Peterson: Ag Fares Better if ‘Super Committee’ Whiffs
Washington--Rep. Collin Peterson (D-Minn.), ranking member of the House Agriculture Committee, is suggesting that a stalemate by the so-called 12-member, bipartisan budget deficit “super committee” could work in favor of the farm program. Peterson told the recent annual meeting of the American Sugar Alliance that if the super committee is unable to pass an agreement to make further budget cuts, terms of the budget deal would kick in and there would be across-the-board cuts in defense and non-defense spending. He said that would likely result in lower cuts for agriculture than if the super committee targeted specific programs.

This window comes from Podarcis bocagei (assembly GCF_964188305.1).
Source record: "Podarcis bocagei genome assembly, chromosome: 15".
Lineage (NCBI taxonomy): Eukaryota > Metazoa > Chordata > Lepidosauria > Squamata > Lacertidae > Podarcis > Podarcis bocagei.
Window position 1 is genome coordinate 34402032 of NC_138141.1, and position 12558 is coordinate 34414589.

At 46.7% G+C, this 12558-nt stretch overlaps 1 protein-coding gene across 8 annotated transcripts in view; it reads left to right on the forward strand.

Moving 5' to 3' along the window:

Peterson said that if the broad cuts happen, only about $5 billion or $6 billion in ag cuts would take place. That amount would represent about a 4 percent or 5 percent cut from the agriculture budget, he said. According to Peterson, that amount is determined by dividing the $1.2 trillion in total cuts by the spending on all government programs, except those considered exempt.
He said the automatic cuts would be far smaller than the $11 billion reduction to ag programs that had been discussed during earlier budget talks. The Supplemental Nutrition Assistance Program, which delivers food stamps, and the voluntary Conservation Reserve Program, that pays landowners to idle tracts of land for conservation, would be exempt from any across-the-board cuts.